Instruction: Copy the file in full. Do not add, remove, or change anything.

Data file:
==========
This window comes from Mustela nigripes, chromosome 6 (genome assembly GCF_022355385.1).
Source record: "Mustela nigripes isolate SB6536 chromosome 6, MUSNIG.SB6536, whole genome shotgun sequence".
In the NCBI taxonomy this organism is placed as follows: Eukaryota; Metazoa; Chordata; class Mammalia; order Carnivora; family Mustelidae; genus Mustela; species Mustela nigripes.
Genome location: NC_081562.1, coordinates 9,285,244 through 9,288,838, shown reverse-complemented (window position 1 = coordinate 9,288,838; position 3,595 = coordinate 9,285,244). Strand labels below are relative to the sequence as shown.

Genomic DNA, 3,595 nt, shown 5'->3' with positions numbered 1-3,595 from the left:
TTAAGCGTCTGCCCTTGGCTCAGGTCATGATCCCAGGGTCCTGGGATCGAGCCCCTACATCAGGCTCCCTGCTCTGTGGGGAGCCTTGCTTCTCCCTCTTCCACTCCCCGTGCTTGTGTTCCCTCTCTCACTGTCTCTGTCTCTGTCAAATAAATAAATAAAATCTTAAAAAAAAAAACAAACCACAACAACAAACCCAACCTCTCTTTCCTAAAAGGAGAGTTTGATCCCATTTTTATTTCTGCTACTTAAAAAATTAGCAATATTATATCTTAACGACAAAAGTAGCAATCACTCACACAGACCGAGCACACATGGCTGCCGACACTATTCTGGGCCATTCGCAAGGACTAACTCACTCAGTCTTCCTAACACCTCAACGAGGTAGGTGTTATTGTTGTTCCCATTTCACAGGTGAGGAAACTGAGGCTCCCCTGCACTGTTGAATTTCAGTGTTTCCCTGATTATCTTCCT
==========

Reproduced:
This window comes from Mustela nigripes, chromosome 6 (genome assembly GCF_022355385.1).
Source record: "Mustela nigripes isolate SB6536 chromosome 6, MUSNIG.SB6536, whole genome shotgun sequence".
In the NCBI taxonomy this organism is placed as follows: Eukaryota; Metazoa; Chordata; class Mammalia; order Carnivora; family Mustelidae; genus Mustela; species Mustela nigripes.
Genome location: NC_081562.1, coordinates 9,285,244 through 9,288,838, shown reverse-complemented (window position 1 = coordinate 9,288,838; position 3,595 = coordinate 9,285,244). Strand labels below are relative to the sequence as shown.

Genomic DNA, 3,595 nt, shown 5'->3' with positions numbered 1-3,595 from the left:
TTAAGCGTCTGCCCTTGGCTCAGGTCATGATCCCAGGGTCCTGGGATCGAGCCCCTACATCAGGCTCCCTGCTCTGTGGGGAGCCTTGCTTCTCCCTCTTCCACTCCCCGTGCTTGTGTTCCCTCTCTCACTGTCTCTGTCTCTGTCAAATAAATAAATAAAATCTTAAAAAAAAAAACAAACCACAACAACAAACCCAACCTCTCTTTCCTAAAAGGAGAGTTTGATCCCATTTTTATTTCTGCTACTTAAAAAATTAGCAATATTATATCTTAACGACAAAAGTAGCAATCACTCACACAGACCGAGCACACATGGCTGCCGACACTATTCTGGGCCATTCGCAAGGACTAACTCACTCAGTCTTCCTAACACCTCAACGAGGTAGGTGTTATTGTTGTTCCCATTTCACAGGTGAGGAAACTGAGGCTCCCCTGCACTGTTGAATTTCAGTGTTTCCCTGATTATCTTCCT